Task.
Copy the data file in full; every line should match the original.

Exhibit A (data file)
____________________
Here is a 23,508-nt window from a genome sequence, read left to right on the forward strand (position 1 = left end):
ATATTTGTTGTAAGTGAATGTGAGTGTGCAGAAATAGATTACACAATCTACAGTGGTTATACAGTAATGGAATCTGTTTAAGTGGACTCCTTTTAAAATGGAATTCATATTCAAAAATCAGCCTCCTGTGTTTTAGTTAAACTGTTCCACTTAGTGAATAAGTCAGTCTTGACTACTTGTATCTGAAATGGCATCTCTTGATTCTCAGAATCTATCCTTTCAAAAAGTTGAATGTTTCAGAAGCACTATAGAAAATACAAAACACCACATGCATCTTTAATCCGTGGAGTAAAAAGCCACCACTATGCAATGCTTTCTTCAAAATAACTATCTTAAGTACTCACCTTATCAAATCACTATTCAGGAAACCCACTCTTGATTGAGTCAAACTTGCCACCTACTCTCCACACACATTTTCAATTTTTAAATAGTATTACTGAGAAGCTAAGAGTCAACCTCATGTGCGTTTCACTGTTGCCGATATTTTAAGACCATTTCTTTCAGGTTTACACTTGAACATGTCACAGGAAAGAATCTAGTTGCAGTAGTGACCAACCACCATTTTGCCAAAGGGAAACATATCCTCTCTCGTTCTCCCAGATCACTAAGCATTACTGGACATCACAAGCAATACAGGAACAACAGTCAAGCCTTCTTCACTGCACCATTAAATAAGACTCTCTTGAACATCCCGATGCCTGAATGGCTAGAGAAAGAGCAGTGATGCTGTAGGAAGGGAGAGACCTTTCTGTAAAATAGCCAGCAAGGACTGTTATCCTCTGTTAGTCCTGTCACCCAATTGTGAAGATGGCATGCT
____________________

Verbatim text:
Here is a 23,508-nt window from a genome sequence, read left to right on the forward strand (position 1 = left end):
ATATTTGTTGTAAGTGAATGTGAGTGTGCAGAAATAGATTACACAATCTACAGTGGTTATACAGTAATGGAATCTGTTTAAGTGGACTCCTTTTAAAATGGAATTCATATTCAAAAATCAGCCTCCTGTGTTTTAGTTAAACTGTTCCACTTAGTGAATAAGTCAGTCTTGACTACTTGTATCTGAAATGGCATCTCTTGATTCTCAGAATCTATCCTTTCAAAAAGTTGAATGTTTCAGAAGCACTATAGAAAATACAAAACACCACATGCATCTTTAATCCGTGGAGTAAAAAGCCACCACTATGCAATGCTTTCTTCAAAATAACTATCTTAAGTACTCACCTTATCAAATCACTATTCAGGAAACCCACTCTTGATTGAGTCAAACTTGCCACCTACTCTCCACACACATTTTCAATTTTTAAATAGTATTACTGAGAAGCTAAGAGTCAACCTCATGTGCGTTTCACTGTTGCCGATATTTTAAGACCATTTCTTTCAGGTTTACACTTGAACATGTCACAGGAAAGAATCTAGTTGCAGTAGTGACCAACCACCATTTTGCCAAAGGGAAACATATCCTCTCTCGTTCTCCCAGATCACTAAGCATTACTGGACATCACAAGCAATACAGGAACAACAGTCAAGCCTTCTTCACTGCACCATTAAATAAGACTCTCTTGAACATCCCGATGCCTGAATGGCTAGAGAAAGAGCAGTGATGCTGTAGGAAGGGAGAGACCTTTCTGTAAAATAGCCAGCAAGGACTGTTATCCTCTGTTAGTCCTGTCACCCAATTGTGAAGATGGCATGCT